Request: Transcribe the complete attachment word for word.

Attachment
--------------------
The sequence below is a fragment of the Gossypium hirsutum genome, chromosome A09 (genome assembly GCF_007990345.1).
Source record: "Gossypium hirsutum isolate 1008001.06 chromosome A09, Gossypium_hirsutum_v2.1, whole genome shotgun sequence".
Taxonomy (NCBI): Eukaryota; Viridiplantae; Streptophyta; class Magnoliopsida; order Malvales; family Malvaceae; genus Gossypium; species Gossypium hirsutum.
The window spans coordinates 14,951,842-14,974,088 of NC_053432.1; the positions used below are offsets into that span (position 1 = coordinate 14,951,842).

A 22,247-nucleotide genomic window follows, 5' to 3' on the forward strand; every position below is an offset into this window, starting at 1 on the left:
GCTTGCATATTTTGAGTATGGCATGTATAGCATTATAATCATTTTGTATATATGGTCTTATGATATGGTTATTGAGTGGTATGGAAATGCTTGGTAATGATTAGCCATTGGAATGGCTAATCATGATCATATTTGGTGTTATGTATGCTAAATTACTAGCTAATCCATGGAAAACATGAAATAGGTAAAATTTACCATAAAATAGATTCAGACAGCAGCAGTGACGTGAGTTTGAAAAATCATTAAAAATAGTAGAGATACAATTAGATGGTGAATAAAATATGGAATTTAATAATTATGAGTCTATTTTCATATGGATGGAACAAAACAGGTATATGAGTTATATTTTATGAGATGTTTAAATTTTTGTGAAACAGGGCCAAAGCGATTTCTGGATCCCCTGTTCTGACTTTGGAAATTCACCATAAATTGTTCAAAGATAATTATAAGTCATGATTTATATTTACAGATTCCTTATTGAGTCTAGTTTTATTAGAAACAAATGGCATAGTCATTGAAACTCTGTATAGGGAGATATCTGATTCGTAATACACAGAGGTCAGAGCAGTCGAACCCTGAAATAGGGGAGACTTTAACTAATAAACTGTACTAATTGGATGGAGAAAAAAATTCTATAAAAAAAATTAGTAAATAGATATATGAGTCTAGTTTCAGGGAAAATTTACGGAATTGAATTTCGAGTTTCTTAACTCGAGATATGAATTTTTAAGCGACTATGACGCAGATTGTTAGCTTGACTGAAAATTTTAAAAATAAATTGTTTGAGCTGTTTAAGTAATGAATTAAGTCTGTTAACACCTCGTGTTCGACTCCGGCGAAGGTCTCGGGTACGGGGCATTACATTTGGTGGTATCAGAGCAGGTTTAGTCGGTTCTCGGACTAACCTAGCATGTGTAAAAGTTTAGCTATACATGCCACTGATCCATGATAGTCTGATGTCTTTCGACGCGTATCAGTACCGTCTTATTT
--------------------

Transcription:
The sequence below is a fragment of the Gossypium hirsutum genome, chromosome A09 (genome assembly GCF_007990345.1).
Source record: "Gossypium hirsutum isolate 1008001.06 chromosome A09, Gossypium_hirsutum_v2.1, whole genome shotgun sequence".
Taxonomy (NCBI): Eukaryota; Viridiplantae; Streptophyta; class Magnoliopsida; order Malvales; family Malvaceae; genus Gossypium; species Gossypium hirsutum.
The window spans coordinates 14,951,842-14,974,088 of NC_053432.1; the positions used below are offsets into that span (position 1 = coordinate 14,951,842).

A 22,247-nucleotide genomic window follows, 5' to 3' on the forward strand; every position below is an offset into this window, starting at 1 on the left:
GCTTGCATATTTTGAGTATGGCATGTATAGCATTATAATCATTTTGTATATATGGTCTTATGATATGGTTATTGAGTGGTATGGAAATGCTTGGTAATGATTAGCCATTGGAATGGCTAATCATGATCATATTTGGTGTTATGTATGCTAAATTACTAGCTAATCCATGGAAAACATGAAATAGGTAAAATTTACCATAAAATAGATTCAGACAGCAGCAGTGACGTGAGTTTGAAAAATCATTAAAAATAGTAGAGATACAATTAGATGGTGAATAAAATATGGAATTTAATAATTATGAGTCTATTTTCATATGGATGGAACAAAACAGGTATATGAGTTATATTTTATGAGATGTTTAAATTTTTGTGAAACAGGGCCAAAGCGATTTCTGGATCCCCTGTTCTGACTTTGGAAATTCACCATAAATTGTTCAAAGATAATTATAAGTCATGATTTATATTTACAGATTCCTTATTGAGTCTAGTTTTATTAGAAACAAATGGCATAGTCATTGAAACTCTGTATAGGGAGATATCTGATTCGTAATACACAGAGGTCAGAGCAGTCGAACCCTGAAATAGGGGAGACTTTAACTAATAAACTGTACTAATTGGATGGAGAAAAAAATTCTATAAAAAAAATTAGTAAATAGATATATGAGTCTAGTTTCAGGGAAAATTTACGGAATTGAATTTCGAGTTTCTTAACTCGAGATATGAATTTTTAAGCGACTATGACGCAGATTGTTAGCTTGACTGAAAATTTTAAAAATAAATTGTTTGAGCTGTTTAAGTAATGAATTAAGTCTGTTAACACCTCGTGTTCGACTCCGGCGAAGGTCTCGGGTACGGGGCATTACATTTGGTGGTATCAGAGCAGGTTTAGTCGGTTCTCGGACTAACCTAGCATGTGTAAAAGTTTAGCTATACATGCCACTGATCCATGATAGTCTGATGTCTTTCGACGCGTATCAGTACCGTCTTATTT